31 May 2020
Market Brief: Dollar firms overnight after Yellen's final minutes
Last night the FOMC meeting minutes for January were released, highlighting the Fed view that the US economic expansion is expected to gain momentum.
|Today's data releases
|08:00||Merkel speaks ahead of EU Summit|
|15:30||Fed's Dudley speaks
Last night the FOMC meeting minutes for January were released. The minutes highlighted the Fed view that the US economic expansion is expected to gain momentum as a number of FOMC participants said they had raised their growth forecasts or saw ‘upside risks’ to their previous numbers, highlighting the recent tax cuts and supportive financial conditions as reasons for this. On top of expectations that the recent spending bill (which came after the January meeting and so were not reflected in the minutes) would add further upside to these forecasts, the Fed minutes add additional weight to market expectations that the Fed might now look to raise rates by somewhat more than the most recent (December) ‘dot plot’ implied.
The Fed’s next formal forecast update is not due until it meets in 20/21 March, but the minutes clearly state that ‘a majority of participants noted that a stronger outlook for economic growth raised the likelihood that further gradual policy firming would be appropriate’; the word 'further' is the key focus for Fed watchers here. Note that these minutes relate to Dr Yellen’s last meeting at the helm of the Fed. So far Jerome Powell, her successor, has said very little about his plans to take policy forward from here; we may get more clues on this next week when he gives his monetary policy testimonies to Congressional committees. 10-year Treasury yields rose by around 5bp to 2.94% compared against their pre-minutes position, whilst US stocks sold off, with the S&P 500 erasing its earlier gains, ending 0.6% lower.
Earlier in the day the UK released labour market data. UK unemployment surprisingly edged up to 4.4% in the three months to December, against consensus and Investec expectations for it to hold at 4.3%. Still, headline earnings were unchanged at 2.5% 3m yoy and excluding bonuses wage growth picked up to 2.5% 3m yoy from a downward revised 2.3% 3m yoy in November. Productivity growth also remained robust with output per hour rising 0.8% in Q4 following a 0.9% gain in Q3, the strongest two consecutive quarters recorded since the financial crisis. Additional figures released this morning showed that public sector borrowing excluding banks (PSNBX) came in at a surplus of -£10.0bn in January as changes to taxation on dividends applying in 2016/17 distorted what is usually a bumper month for the Exchequer. Markets took a steer from the rise in the joblessness rate; sterling was already trailing down in the lead-up to the release and fell a further 20 pips to $1.394, while 10-year gilts were down almost 10 ticks to 1.550%.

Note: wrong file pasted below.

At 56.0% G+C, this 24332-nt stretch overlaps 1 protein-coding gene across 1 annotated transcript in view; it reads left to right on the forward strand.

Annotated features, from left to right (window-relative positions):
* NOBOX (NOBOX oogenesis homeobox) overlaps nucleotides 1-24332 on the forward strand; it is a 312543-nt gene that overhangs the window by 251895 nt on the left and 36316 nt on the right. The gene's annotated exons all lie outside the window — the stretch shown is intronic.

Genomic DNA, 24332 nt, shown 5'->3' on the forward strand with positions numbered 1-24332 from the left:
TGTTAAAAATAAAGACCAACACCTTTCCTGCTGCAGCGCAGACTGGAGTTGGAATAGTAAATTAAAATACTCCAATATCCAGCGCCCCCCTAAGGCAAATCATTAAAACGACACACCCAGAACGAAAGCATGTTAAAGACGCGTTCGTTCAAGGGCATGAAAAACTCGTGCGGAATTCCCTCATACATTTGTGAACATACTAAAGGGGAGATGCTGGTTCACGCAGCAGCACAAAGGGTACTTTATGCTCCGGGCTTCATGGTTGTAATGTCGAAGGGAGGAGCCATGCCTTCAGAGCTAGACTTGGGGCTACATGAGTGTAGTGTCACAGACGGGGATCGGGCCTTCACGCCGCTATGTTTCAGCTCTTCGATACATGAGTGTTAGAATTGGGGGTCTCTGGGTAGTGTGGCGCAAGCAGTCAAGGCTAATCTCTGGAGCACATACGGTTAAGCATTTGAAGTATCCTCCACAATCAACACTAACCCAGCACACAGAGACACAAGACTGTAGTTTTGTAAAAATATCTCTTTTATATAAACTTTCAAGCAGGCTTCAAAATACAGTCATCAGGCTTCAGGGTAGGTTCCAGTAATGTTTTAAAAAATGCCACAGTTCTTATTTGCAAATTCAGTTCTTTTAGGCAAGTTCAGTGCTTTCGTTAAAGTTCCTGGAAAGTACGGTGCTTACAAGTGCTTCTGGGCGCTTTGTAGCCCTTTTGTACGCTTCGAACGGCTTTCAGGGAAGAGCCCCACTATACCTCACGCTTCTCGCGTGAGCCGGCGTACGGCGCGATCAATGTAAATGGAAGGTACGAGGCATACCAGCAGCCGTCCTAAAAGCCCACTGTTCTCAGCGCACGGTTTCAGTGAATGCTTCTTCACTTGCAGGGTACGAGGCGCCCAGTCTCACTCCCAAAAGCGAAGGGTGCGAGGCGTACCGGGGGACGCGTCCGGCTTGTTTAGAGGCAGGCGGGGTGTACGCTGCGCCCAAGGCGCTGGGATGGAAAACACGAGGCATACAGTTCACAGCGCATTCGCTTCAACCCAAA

MPC members addressed the Treasury Select Committee yesterday and reiterated the hawkish rhetoric from the latest BoE meeting. Carney reinforced that interest rates may have to rise gradually, noting that the trade-off between growth and inflation had diminished. Various members commented that they had observed a variety of indicators that are consistent with firming wage pressures, with Chief Economist Andy Haldane remarking that he expected wage growth to pick up from January onwards and would soon reach 3.0% in annual terms.
The day ahead
Theresa May and her senior ministers will try to hammer out a deal over the Government's approach to Brexit when they meet at her country retreat. The Brexit sub-committee gathers at Chequers with the government under pressure to spell out in detail what it wants to secure from Brexit talks. The UK has said it wants a "deep and special" partnership with the EU, but ministers have been at odds over how closely the EU and UK should align after exit day in March 2019. Divisions also remain over the length of the transition period, with a position paper saying it should last as long as it takes to "prepare and implement the new processes and new systems", suggesting there is some flexibility to the two years the government had previously outlined. This meeting is expected to go on all day and into the evening. Markets will be keeping a watchful eye on any comments being revealed from the talks. The UK also releases preliminary GDP data for Q4 at 09:30 this morning. This afternoon the ECB release their account of the latest meeting at 12:30, markets will also be keeping a close eye on this to see whether they provide any further clues on monetary policy tightening.
Thought of the day
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